Dora Krstulovic was born in Zagreb, Croatia, but has decided to pursue her education in Ireland. She acquired a FETAC level 5 in Applied Psychology in 2018. She has continued her education in IADT, Applied Psychology course, where she enthusiastically engaged with diverse modules. In the first year, she was elected as a Class Year Representative, a role that taught her about leadership and how to raise important issues, which has sparked her interest to work in Human Resources. During her education, she worked in hospitality, where she learned to operate in teams, prioritize tasks and deal with customer complaints.
Humans are primarily social beings and operate in groups to acquire the benefits of life. For groups to function efficiently, one of the essential factors is conformity. Therefore, it is important to investigate the factors which may influence one's conformity. However, while considered a critical variable, the role and relevance of one's self-esteem and cultural orientation on conformity within European society remains unclear and significantly unexplored, as the past literature has focused on Asian and American populations. Therefore, the present study aimed to investigate the effects of self-esteem and cultural orientation (individualistic/collectivistic) on the conformity, while targeting European individuals. The study included participants from 19 different countries (mostly European), which was one of the major strength of the study.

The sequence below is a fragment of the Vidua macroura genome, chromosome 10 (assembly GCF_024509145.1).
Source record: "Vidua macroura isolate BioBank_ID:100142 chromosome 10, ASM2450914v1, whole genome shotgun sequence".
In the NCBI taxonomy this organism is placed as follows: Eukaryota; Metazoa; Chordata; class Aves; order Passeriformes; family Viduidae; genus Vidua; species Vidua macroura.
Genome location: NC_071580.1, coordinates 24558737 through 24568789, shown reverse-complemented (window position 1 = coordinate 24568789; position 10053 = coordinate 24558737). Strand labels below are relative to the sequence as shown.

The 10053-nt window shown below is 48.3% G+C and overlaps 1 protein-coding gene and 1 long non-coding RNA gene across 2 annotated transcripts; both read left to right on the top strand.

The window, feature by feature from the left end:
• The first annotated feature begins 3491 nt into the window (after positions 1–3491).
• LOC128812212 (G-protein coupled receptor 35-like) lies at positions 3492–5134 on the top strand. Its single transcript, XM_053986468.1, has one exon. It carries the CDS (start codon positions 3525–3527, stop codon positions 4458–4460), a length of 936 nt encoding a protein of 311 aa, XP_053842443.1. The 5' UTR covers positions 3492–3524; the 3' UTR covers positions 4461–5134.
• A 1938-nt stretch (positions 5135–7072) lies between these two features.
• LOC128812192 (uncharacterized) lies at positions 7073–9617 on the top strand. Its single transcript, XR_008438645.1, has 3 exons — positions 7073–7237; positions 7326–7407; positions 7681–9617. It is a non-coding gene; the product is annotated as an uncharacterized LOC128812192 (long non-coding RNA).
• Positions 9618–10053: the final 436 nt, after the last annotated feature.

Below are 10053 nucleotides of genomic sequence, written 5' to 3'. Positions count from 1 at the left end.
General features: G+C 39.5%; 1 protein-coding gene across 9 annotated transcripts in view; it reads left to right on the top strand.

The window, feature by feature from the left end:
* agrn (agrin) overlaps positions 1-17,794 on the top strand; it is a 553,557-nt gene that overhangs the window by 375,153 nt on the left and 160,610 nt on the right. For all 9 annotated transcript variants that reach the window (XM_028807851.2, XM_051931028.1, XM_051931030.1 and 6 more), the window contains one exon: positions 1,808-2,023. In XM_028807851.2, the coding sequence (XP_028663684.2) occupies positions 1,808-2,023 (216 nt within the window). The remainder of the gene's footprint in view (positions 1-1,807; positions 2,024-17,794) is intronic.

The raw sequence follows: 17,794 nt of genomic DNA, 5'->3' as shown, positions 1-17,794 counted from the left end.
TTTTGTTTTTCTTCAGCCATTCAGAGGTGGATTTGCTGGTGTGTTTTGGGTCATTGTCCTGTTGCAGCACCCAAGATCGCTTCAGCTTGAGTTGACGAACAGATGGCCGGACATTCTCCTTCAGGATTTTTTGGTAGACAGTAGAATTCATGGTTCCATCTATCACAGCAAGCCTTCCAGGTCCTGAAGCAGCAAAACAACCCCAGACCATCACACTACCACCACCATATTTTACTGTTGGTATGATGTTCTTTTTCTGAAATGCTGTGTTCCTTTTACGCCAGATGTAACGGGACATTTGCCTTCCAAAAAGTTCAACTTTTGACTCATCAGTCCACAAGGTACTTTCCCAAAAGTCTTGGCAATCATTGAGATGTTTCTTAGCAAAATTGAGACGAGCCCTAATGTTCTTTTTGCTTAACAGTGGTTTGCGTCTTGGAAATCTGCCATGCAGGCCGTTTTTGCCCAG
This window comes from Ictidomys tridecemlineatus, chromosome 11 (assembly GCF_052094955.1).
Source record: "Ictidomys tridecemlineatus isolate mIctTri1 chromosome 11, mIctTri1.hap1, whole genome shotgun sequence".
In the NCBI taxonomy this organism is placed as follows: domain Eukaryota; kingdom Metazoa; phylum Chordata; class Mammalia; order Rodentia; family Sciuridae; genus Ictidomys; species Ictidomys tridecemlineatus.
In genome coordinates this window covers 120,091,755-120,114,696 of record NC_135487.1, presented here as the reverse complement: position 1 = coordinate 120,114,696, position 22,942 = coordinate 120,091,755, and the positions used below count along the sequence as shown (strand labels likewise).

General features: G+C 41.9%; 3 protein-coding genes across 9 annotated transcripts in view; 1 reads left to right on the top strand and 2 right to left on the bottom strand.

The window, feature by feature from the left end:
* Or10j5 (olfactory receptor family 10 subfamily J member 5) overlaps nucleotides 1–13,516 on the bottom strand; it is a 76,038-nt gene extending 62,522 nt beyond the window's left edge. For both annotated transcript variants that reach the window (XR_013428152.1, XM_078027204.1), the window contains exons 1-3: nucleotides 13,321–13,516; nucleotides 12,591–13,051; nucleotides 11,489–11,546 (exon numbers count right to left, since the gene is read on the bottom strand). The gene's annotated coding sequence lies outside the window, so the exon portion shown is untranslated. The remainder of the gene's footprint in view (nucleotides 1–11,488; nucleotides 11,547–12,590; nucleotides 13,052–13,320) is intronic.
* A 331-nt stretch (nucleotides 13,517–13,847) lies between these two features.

Title: The Effects of Self-Esteem and Cultural Orientation on Conformity: A Cross-Cultural Study.
Humans operate in groups to acquire the benefits of life. For groups to function efficiently, one of the important components is conformity. Conformity represents a behavior in line with socially accepted norms. Factors known to influence conformity are the individual’s differences in self-esteem and cultural orientation, as measured by the individualistic/collectivistic dimension. For that reason, the present study examined the influence of one’s self-esteem and cultural orientation (individualistic/collectivistic) on conformity. A quantitative, 3x2 factorial between groups, questionnaire design, was implemented. The data from 273 participants (54% female, 41% male and 5% prefer to self-describe), aged 18 to 80 (M = 26.12; SD = 9.75) were used to conduct a two-way between-subject analysis of variance.
The findings of the present study suggest that self-esteem is a significant factor when examining one’s conformity, indicating that higher self-esteem scores result in lower conformity, which is in line with previous research. The results reported no significant difference in the participants’ conformity based on their cultural orientation (individualistic/collectivistic). No significant interaction was observed between self-esteem and cultural orientation (individualistic/collectivistic) on the participants’ conformity. Such findings can be explained as individuals with low self-esteem exhibit a greater need for belongingness in the society and therefore tend to exhibit more conforming behavior, to be accepted by their surroundings. Even though conformity is considered a valuable trait in today’s society, as it strengthens group values, excessive conformity may be dysfunctional for individuals. For example, high conformity in adolescence might lead to the misuse of drugs and alcohol. For that reason, implementation of strategic planning in educational settings should be aimed toward developing healthy (high) levels of self-esteem, especially among vulnerable groups such as adolescents, which then may act as a protector against the development of dysfunctional conformity.
The Effects of Self-Esteem and Cultural Orientation on Conformity: A Cross-Cultural Study